BIPOLAR DISORDER

Bipolar disorder was one time called manic depressive illness. It affects men and women equally. It begins usually between ages 15-25 and is more common in relatives of bipolar patients. The current classification is: bipolar type I: At least one manic or mixed episode; depression episode not required but often occurs. Type II: Less severe. It requires at least one depressive episode and one hypomanic episode or never any manic or mixed episode. Hypomania is a much milder version of mania. It does not cause the degree of functional impairment and does not require hospitalization. Cause is unclear but can be triggered by drug and alcohol abuse and lack of sleep. The prevalence of bipolar disorder is: 1.4 percent ( age 18-44), 0.4 percent (45-64), 0.1 percent (>65). Decreased prevalence with age is due to spontaneous recovery, high suicide rate (20 percent), and medical comorbidities.3

Kurtz and Gerraty5 did a meta-analysis of the neuropsychological studies of patients with dipolar disorder consisting of 42 studies (1197 patients) in remission (euthymia); 13 studies (314 patients) in a manic/ mixed state; and eight studies (96 patients) in a depressed phase. This large meta-analysis yielded a number of important findings: (See Table 1)

Euthymia individuals compared to normal controls showed mild impairment in visual spatial function and moderate impairment in executive function (attention, working (immediate) memory, verbal fluency, and multi-tasking). More severe impairment was noted in delayed verbal and visual memory.

In the manic state, individuals showed all the same cognitive impairment as in 1 but greater impairment in verbal learning.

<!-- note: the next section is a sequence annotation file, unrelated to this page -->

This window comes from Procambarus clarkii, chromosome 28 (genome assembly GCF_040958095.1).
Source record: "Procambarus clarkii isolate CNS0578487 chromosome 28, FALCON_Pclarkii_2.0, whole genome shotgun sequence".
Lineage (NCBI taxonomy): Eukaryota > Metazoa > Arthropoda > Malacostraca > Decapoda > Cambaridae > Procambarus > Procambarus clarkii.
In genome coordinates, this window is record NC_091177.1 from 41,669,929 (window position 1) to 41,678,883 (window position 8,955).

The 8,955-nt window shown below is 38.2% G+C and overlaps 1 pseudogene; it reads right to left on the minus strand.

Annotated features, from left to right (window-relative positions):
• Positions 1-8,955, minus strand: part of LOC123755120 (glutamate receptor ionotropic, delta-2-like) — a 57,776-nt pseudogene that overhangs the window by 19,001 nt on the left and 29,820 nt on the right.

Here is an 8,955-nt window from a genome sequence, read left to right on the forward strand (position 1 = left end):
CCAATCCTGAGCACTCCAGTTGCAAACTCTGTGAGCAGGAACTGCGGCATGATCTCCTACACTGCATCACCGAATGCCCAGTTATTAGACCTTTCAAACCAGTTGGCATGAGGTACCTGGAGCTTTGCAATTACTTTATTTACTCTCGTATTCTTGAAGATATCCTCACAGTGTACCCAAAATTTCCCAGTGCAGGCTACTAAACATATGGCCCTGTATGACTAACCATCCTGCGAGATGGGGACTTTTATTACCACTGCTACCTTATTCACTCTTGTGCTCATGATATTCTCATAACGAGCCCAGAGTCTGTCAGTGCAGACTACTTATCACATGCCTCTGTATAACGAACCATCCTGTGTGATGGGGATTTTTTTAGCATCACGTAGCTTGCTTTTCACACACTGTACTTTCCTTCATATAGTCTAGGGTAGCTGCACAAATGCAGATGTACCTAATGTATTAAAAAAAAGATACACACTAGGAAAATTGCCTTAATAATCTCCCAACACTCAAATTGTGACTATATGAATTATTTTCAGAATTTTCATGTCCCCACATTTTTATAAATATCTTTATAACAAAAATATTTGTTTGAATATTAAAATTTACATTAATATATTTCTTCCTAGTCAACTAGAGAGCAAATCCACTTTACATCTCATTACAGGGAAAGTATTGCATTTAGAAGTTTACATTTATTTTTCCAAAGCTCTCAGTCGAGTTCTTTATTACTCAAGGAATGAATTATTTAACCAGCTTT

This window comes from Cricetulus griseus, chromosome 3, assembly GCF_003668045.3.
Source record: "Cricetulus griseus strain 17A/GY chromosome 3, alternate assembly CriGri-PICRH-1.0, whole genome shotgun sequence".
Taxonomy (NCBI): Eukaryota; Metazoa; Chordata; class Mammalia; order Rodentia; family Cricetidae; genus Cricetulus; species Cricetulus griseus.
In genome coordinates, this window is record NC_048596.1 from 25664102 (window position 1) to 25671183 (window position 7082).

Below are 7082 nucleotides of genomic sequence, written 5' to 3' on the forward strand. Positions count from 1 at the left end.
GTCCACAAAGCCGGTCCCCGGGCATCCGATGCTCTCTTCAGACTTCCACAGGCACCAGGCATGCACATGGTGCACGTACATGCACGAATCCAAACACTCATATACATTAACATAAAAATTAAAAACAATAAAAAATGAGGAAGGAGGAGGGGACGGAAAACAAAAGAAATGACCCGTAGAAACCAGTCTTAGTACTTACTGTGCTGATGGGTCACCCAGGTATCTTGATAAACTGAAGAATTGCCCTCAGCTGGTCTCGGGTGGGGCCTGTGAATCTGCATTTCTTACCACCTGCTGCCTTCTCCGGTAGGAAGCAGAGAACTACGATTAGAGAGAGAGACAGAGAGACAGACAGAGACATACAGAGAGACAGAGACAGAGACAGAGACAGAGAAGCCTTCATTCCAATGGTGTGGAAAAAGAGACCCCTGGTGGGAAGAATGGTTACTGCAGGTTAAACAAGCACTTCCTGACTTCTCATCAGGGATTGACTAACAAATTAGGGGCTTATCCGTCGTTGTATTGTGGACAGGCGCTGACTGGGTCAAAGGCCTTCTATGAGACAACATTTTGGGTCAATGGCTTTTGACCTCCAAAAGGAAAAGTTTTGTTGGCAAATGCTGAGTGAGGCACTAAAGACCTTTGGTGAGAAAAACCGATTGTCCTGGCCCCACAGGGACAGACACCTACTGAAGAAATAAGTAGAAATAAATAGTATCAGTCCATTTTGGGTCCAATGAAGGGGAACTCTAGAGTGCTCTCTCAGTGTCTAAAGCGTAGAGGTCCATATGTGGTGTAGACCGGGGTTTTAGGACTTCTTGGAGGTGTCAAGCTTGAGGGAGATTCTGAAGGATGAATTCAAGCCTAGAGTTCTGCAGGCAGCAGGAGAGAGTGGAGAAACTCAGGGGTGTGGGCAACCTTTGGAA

In the depressed state, individuals showed the same features as in 1 but greater fluency deficits.

Bipolar patients in general with higher mean level of education showed less impairment in working memory and other features of executive dysfunction suggesting that education may have a protective benefit against these deficits.

Similar but attenuated cognitive deficits were found in first degree asymptomatic relatives, suggesting a genetic component to this disorder.

The use of pharmacotherapy in euthymia, manic, and depressive states versus controls were also studied to see if it caused in itself cognitive impairment. Euthymic patients on or off mood stabilizing drugs had none or minimal effects on cognitive performance. Patients studied during a first episode of illness before exposure to medications also show neuro-cognitive deficits that are similar or worse than in those chronically medicated.

The limitation of this and previous meta-analyses in some studies showed different definitions of euthymia and included patients with residual symptoms, while other studies showed no residual symptoms. The latter studies showed less cognitive deficits when compared to controls.

OBSESSIVE COMPULSIVE DISORDER (OCD)

OCD has a lifetime prevalence of one to three percent and is characterized by recurrent obsessions (thoughts or impulses concerned with themes of “germs” or fear of harming others) and compulsions (urges to perform repetitive behaviors or mental acts) to counteract these obsessions. It is one of the leading causes of functional disability with impaired quality of life. OCD has a strong genetic basis. Monozygotic twins concordance is 65-81 percent. Burdick, et. al6 studied neuropsychological testing in 26 adults with OCD (moderate to severe severity) and 38 healthy controls appropriately matched for age and reviewed the literature. Thirty-five percent were women with mean age of 37. Seven subjects were medication free, six had SSRI monotherapy, and 13 had multiple medications (tricyclics : 5, atypical antipsychotics: 6, mood stabilizers: 3, and modafinil: 3). See Table 1.

The main findings in this study were:
The patients demonstrated overall a global deficit of one half standard deviation from the healthy volunteers. The patients had significant impairment in verbal and visual memory (immediate recall) and processing speed.

Other parameters, such as delayed visual and verbal memory, reasoning, language skills and problem solving, were normal and similar to the controls.